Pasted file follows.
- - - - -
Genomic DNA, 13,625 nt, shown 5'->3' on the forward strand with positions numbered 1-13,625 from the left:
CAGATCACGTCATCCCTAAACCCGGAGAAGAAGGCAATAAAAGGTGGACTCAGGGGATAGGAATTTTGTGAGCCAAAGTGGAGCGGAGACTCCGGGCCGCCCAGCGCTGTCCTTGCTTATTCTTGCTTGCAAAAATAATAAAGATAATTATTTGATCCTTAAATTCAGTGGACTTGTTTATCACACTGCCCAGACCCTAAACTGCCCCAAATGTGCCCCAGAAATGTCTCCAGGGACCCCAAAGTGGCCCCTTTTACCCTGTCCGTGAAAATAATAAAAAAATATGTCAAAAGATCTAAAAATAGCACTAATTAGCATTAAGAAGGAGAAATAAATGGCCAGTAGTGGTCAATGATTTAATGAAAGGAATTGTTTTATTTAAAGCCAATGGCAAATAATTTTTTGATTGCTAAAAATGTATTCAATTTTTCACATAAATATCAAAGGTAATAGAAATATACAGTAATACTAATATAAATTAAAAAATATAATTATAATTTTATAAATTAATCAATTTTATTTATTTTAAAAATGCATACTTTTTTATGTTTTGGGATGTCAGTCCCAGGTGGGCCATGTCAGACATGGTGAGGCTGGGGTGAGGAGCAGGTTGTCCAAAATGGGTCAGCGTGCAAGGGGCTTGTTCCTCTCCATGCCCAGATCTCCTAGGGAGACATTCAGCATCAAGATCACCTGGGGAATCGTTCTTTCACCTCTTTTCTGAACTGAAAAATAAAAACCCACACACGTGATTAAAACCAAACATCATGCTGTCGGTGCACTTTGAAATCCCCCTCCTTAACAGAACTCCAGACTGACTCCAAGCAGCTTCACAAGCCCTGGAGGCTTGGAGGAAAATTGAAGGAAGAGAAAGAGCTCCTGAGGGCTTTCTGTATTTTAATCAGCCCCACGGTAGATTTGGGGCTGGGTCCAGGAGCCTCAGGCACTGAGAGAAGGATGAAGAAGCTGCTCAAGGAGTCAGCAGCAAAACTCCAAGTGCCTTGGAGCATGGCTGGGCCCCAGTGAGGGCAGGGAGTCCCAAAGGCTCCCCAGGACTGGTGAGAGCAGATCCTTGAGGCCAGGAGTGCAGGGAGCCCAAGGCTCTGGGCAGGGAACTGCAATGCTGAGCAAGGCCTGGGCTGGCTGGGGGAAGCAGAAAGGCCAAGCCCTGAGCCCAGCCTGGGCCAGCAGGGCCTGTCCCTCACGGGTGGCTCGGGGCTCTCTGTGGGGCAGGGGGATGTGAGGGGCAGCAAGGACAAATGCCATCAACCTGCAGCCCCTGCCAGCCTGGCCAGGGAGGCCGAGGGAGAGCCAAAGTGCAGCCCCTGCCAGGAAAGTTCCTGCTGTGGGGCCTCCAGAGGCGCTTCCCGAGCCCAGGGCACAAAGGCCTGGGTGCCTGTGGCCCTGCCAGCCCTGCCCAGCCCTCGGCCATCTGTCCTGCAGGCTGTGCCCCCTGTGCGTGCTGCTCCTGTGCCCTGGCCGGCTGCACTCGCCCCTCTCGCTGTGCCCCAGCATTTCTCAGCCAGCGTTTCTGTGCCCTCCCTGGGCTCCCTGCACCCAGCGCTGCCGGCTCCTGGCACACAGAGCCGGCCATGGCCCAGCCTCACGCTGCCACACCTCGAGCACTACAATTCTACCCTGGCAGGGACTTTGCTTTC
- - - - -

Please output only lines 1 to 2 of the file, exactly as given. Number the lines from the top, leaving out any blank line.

Genomic DNA, 13,625 nt, shown 5'->3' on the forward strand with positions numbered 1-13,625 from the left:
CAGATCACGTCATCCCTAAACCCGGAGAAGAAGGCAATAAAAGGTGGACTCAGGGGATAGGAATTTTGTGAGCCAAAGTGGAGCGGAGACTCCGGGCCGCCCAGCGCTGTCCTTGCTTATTCTTGCTTGCAAAAATAATAAAGATAATTATTTGATCCTTAAATTCAGTGGACTTGTTTATCACACTGCCCAGACCCTAAACTGCCCCAAATGTGCCCCAGAAATGTCTCCAGGGACCCCAAAGTGGCCCCTTTTACCCTGTCCGTGAAAATAATAAAAAAATATGTCAAAAGATCTAAAAATAGCACTAATTAGCATTAAGAAGGAGAAATAAATGGCCAGTAGTGGTCAATGATTTAATGAAAGGAATTGTTTTATTTAAAGCCAATGGCAAATAATTTTTTGATTGCTAAAAATGTATTCAATTTTTCACATAAATATCAAAGGTAATAGAAATATACAGTAATACTAATATAAATTAAAAAATATAATTATAATTTTATAAATTAATCAATTTTATTTATTTTAAAAATGCATACTTTTTTATGTTTTGGGATGTCAGTCCCAGGTGGGCCATGTCAGACATGGTGAGGCTGGGGTGAGGAGCAGGTTGTCCAAAATGGGTCAGCGTGCAAGGGGCTTGTTCCTCTCCATGCCCAGATCTCCTAGGGAGACATTCAGCATCAAGATCACCTGGGGAATCGTTCTTTCACCTCTTTTCTGAACTGAAAAATAAAAACCCACACACGTGATTAAAACCAAACATCATGCTGTCGGTGCACTTTGAAATCCCCCTCCTTAACAGAACTCCAGACTGACTCCAAGCAGCTTCACAAGCCCTGGAGGCTTGGAGGAAAATTGAAGGAAGAGAAAGAGCTCCTGAGGGCTTTCTGTATTTTAATCAGCCCCACGGTAGATTTGGGGCTGGGTCCAGGAGCCTCAGGCACTGAGAGAAGGATGAAGAAGCTGCTCAAGGAGTCAGCAGCAAAACTCCAAGTGCCTTGGAGCATGGCTGGGCCCCAGTGAGGGCAGGGAGTCCCAAAGGCTCCCCAGGACTGGTGAGAGCAGATCCTTGAGGCCAGGAGTGCAGGGAGCCCAAGGCTCTGGGCAGGGAACTGCAATGCTGAGCAAGGCCTGGGCTGGCTGGGGGAAGCAGAAAGGCCAAGCCCTGAGCCCAGCCTGGGCCAGCAGGGCCTGTCCCTCACGGGTGGCTCGGGGCTCTCTGTGGGGCAGGGGGATGTGAGGGGCAGCAAGGACAAATGCCATCAACCTGCAGCCCCTGCCAGCCTGGCCAGGGAGGCCGAGGGAGAGCCAAAGTGCAGCCCCTGCCAGGAAAGTTCCTGCTGTGGGGCCTCCAGAGGCGCTTCCCGAGCCCAGGGCACAAAGGCCTGGGTGCCTGTGGCCCTGCCAGCCCTGCCCAGCCCTCGGCCATCTGTCCTGCAGGCTGTGCCCCCTGTGCGTGCTGCTCCTGTGCCCTGGCCGGCTGCACTCGCCCCTCTCGCTGTGCCCCAGCATTTCTCAGCCAGCGTTTCTGTGCCCTCCCTGGGCTCCCTGCACCCAGCGCTGCCGGCTCCTGGCACACAGAGCCGGCCATGGCCCAGCCTCACGCTGCCACACCTCGAGCACTACAATTCTACCCTGGCAGGGACTTTGCTTTC